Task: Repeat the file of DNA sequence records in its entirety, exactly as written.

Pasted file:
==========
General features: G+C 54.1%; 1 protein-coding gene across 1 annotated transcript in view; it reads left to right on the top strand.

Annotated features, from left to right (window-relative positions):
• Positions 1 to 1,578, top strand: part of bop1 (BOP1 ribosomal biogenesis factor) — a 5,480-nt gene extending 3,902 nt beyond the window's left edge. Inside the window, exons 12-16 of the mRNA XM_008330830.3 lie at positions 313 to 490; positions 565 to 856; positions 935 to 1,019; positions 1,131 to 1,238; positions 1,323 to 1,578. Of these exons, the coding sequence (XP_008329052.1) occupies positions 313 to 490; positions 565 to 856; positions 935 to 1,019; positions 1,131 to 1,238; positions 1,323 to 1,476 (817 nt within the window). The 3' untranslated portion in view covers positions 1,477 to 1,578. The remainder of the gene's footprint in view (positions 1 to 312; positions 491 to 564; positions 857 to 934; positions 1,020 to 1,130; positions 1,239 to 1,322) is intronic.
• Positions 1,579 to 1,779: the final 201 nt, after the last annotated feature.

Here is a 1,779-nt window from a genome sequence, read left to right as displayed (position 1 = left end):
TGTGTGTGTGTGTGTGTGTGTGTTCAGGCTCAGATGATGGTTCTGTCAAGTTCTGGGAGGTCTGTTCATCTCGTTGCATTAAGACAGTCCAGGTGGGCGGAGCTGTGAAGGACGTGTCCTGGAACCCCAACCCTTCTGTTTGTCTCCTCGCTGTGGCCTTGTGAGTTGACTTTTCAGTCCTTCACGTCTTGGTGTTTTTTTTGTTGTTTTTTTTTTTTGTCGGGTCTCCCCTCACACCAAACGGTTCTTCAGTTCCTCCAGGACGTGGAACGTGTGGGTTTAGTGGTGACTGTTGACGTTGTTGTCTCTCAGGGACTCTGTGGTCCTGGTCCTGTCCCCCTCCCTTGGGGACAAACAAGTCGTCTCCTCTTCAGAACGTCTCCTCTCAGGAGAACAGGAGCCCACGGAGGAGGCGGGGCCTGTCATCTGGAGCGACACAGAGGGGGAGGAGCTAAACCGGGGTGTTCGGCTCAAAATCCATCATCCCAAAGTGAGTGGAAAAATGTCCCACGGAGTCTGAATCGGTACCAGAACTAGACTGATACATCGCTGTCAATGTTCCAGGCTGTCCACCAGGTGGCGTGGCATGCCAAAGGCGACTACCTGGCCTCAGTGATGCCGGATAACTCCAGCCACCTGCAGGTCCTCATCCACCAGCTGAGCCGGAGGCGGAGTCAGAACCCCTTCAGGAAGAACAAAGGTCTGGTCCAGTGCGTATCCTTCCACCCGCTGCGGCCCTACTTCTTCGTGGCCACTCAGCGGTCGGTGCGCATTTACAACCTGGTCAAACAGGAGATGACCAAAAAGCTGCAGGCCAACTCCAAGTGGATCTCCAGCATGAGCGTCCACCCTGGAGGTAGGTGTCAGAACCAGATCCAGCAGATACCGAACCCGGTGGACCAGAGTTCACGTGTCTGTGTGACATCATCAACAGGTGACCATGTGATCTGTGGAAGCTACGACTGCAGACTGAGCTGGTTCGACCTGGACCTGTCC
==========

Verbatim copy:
General features: G+C 54.1%; 1 protein-coding gene across 1 annotated transcript in view; it reads left to right on the top strand.

Annotated features, from left to right (window-relative positions):
• Positions 1 to 1,578, top strand: part of bop1 (BOP1 ribosomal biogenesis factor) — a 5,480-nt gene extending 3,902 nt beyond the window's left edge. Inside the window, exons 12-16 of the mRNA XM_008330830.3 lie at positions 313 to 490; positions 565 to 856; positions 935 to 1,019; positions 1,131 to 1,238; positions 1,323 to 1,578. Of these exons, the coding sequence (XP_008329052.1) occupies positions 313 to 490; positions 565 to 856; positions 935 to 1,019; positions 1,131 to 1,238; positions 1,323 to 1,476 (817 nt within the window). The 3' untranslated portion in view covers positions 1,477 to 1,578. The remainder of the gene's footprint in view (positions 1 to 312; positions 491 to 564; positions 857 to 934; positions 1,020 to 1,130; positions 1,239 to 1,322) is intronic.
• Positions 1,579 to 1,779: the final 201 nt, after the last annotated feature.

Here is a 1,779-nt window from a genome sequence, read left to right as displayed (position 1 = left end):
TGTGTGTGTGTGTGTGTGTGTGTTCAGGCTCAGATGATGGTTCTGTCAAGTTCTGGGAGGTCTGTTCATCTCGTTGCATTAAGACAGTCCAGGTGGGCGGAGCTGTGAAGGACGTGTCCTGGAACCCCAACCCTTCTGTTTGTCTCCTCGCTGTGGCCTTGTGAGTTGACTTTTCAGTCCTTCACGTCTTGGTGTTTTTTTTGTTGTTTTTTTTTTTTGTCGGGTCTCCCCTCACACCAAACGGTTCTTCAGTTCCTCCAGGACGTGGAACGTGTGGGTTTAGTGGTGACTGTTGACGTTGTTGTCTCTCAGGGACTCTGTGGTCCTGGTCCTGTCCCCCTCCCTTGGGGACAAACAAGTCGTCTCCTCTTCAGAACGTCTCCTCTCAGGAGAACAGGAGCCCACGGAGGAGGCGGGGCCTGTCATCTGGAGCGACACAGAGGGGGAGGAGCTAAACCGGGGTGTTCGGCTCAAAATCCATCATCCCAAAGTGAGTGGAAAAATGTCCCACGGAGTCTGAATCGGTACCAGAACTAGACTGATACATCGCTGTCAATGTTCCAGGCTGTCCACCAGGTGGCGTGGCATGCCAAAGGCGACTACCTGGCCTCAGTGATGCCGGATAACTCCAGCCACCTGCAGGTCCTCATCCACCAGCTGAGCCGGAGGCGGAGTCAGAACCCCTTCAGGAAGAACAAAGGTCTGGTCCAGTGCGTATCCTTCCACCCGCTGCGGCCCTACTTCTTCGTGGCCACTCAGCGGTCGGTGCGCATTTACAACCTGGTCAAACAGGAGATGACCAAAAAGCTGCAGGCCAACTCCAAGTGGATCTCCAGCATGAGCGTCCACCCTGGAGGTAGGTGTCAGAACCAGATCCAGCAGATACCGAACCCGGTGGACCAGAGTTCACGTGTCTGTGTGACATCATCAACAGGTGACCATGTGATCTGTGGAAGCTACGACTGCAGACTGAGCTGGTTCGACCTGGACCTGTCC